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Should Kids Play Youth Football?


kid playing football

Football is America’s favorite game. Each fall, millions of people make their way to watch athletes across all levels compete in one of the most entertaining sports in the world. Although the focus of this industry is on the elite athletes at the college and professional level, the majority of athletes who play football are children.


According to the NCAA, the total number of football student-athletes across all divisions of the NCAA amounts to 73,000. In the NFL, there are 32 teams. Each team is limited to a 53-man roster, which means that there are only about 1,700 active NFL players (not including the practice squad). At the high school level, the National Federation of State High School Associations reports that 1,057,382 high school athletes participate in football each year. Pop Warner, one of the nation’s largest youth football leagues, reports 250,000 participants each year. This means that just one youth league has over three times the participants as the NCAA and NFL combined.


The recent attention to brain trauma over the last 5-10 years has sparked many questions as to the safety of the sport of football. This has led to trends in youth leagues as well as in high school teams that have seen a decrease in participation over the last few years. So, the obvious question is, is it warranted? Should kids be playing youth football? Due to my position as a health care professional who works with collegiate and high school athletics programs, as well as my history of being a collegiate football player at the University of Iowa, I am often asked this very question.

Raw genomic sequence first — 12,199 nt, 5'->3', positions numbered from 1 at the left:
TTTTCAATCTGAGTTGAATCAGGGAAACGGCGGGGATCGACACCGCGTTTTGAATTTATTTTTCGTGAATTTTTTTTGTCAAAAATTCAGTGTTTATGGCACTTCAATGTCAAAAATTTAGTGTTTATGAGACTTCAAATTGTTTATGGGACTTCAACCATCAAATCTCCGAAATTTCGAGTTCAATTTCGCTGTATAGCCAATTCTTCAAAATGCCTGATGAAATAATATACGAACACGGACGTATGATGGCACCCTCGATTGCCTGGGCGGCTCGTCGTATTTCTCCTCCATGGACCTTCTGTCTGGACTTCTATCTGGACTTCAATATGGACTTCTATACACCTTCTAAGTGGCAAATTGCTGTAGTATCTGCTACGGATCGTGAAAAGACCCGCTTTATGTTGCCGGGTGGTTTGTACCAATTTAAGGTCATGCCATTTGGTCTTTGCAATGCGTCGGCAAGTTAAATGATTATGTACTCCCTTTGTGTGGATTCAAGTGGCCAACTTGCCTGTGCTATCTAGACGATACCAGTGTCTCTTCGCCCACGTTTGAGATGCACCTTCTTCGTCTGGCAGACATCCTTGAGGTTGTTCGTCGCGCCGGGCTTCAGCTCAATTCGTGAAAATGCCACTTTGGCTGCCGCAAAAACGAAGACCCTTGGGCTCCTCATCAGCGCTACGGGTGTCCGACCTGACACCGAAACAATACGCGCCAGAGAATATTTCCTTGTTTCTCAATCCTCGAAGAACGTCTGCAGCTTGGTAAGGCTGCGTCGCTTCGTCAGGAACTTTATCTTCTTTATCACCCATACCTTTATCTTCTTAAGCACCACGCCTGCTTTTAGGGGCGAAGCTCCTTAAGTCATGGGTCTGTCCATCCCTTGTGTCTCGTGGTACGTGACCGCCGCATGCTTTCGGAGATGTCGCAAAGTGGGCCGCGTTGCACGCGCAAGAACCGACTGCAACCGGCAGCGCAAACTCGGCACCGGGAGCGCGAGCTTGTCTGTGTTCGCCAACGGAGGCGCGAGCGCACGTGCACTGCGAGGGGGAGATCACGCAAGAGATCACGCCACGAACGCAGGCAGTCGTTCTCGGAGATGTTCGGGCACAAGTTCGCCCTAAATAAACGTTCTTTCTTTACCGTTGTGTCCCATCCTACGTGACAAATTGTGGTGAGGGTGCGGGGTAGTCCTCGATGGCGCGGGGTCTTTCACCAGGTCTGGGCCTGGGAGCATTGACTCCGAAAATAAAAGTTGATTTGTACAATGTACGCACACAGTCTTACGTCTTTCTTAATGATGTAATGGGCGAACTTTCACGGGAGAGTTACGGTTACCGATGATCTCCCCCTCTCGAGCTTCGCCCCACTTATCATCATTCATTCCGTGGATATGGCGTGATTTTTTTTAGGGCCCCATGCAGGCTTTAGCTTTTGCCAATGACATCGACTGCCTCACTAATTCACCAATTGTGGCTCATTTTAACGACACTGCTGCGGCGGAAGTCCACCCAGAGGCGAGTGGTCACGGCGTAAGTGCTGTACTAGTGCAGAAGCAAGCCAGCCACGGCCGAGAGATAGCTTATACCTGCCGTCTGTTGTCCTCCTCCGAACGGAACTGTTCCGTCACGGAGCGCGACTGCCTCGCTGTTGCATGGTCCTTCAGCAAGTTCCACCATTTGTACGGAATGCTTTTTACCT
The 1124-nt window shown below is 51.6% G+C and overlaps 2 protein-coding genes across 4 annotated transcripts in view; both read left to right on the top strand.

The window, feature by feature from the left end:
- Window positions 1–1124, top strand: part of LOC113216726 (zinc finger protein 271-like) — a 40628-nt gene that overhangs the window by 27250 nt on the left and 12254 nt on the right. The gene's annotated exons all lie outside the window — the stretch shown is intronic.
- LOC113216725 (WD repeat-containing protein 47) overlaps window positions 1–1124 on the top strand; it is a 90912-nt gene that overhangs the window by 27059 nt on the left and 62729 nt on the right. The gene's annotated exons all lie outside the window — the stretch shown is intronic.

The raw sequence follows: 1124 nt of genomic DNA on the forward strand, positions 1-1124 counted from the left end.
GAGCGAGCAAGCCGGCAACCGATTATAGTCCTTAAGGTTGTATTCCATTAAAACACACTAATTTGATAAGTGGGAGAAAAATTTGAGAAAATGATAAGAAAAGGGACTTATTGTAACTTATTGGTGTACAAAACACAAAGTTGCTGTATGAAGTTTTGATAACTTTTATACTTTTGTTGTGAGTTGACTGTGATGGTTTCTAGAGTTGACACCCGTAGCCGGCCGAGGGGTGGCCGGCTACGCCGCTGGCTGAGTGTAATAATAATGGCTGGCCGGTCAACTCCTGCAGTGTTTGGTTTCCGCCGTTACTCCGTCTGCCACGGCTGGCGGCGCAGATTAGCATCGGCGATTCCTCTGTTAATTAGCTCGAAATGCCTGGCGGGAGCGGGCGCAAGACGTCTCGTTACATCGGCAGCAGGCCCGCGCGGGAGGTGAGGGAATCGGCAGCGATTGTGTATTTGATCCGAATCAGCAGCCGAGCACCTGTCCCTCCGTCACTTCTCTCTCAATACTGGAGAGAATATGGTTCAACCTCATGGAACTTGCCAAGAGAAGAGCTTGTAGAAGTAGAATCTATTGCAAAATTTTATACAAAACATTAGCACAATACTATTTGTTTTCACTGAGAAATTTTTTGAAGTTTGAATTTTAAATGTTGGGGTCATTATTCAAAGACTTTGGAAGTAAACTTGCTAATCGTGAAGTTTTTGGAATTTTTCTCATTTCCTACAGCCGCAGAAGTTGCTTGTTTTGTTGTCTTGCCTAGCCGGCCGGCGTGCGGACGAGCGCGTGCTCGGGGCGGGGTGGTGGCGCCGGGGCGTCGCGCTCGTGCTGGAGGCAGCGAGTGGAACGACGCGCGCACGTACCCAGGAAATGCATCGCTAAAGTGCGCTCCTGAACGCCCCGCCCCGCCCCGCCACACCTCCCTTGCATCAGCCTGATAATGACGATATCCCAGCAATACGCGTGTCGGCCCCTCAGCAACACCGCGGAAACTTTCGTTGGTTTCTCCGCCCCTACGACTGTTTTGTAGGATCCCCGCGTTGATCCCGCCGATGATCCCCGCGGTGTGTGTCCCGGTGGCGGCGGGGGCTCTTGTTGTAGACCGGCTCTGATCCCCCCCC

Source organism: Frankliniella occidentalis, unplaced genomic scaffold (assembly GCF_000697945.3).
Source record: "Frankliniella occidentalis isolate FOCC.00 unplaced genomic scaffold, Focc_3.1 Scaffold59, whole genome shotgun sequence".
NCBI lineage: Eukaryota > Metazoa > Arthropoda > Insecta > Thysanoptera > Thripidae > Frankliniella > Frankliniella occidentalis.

Before I begin, it’s important to elaborate on the age range of the “youth athlete” to which I’m referring. Technically speaking, high school athletics is still youth. For the sake of this article, youth athletes will pertain to children under the age of 12 (6th grade).


Although I have my own opinions and perspectives, I will never tell a parent they are right or wrong for enrolling their child in a contact sport such as football. What I do recommend, however, is that parents ask themselves three important questions before putting their kid into a contact sport:

  1. Is it safe?

  2. Is it beneficial?

  3. Is it enjoyable?

To read more in-depth about the risk-benefit analysis that needs to be done when considering enrolling your child in youth football, you can visit www.elitefts.com to read Tyrel's complete article.

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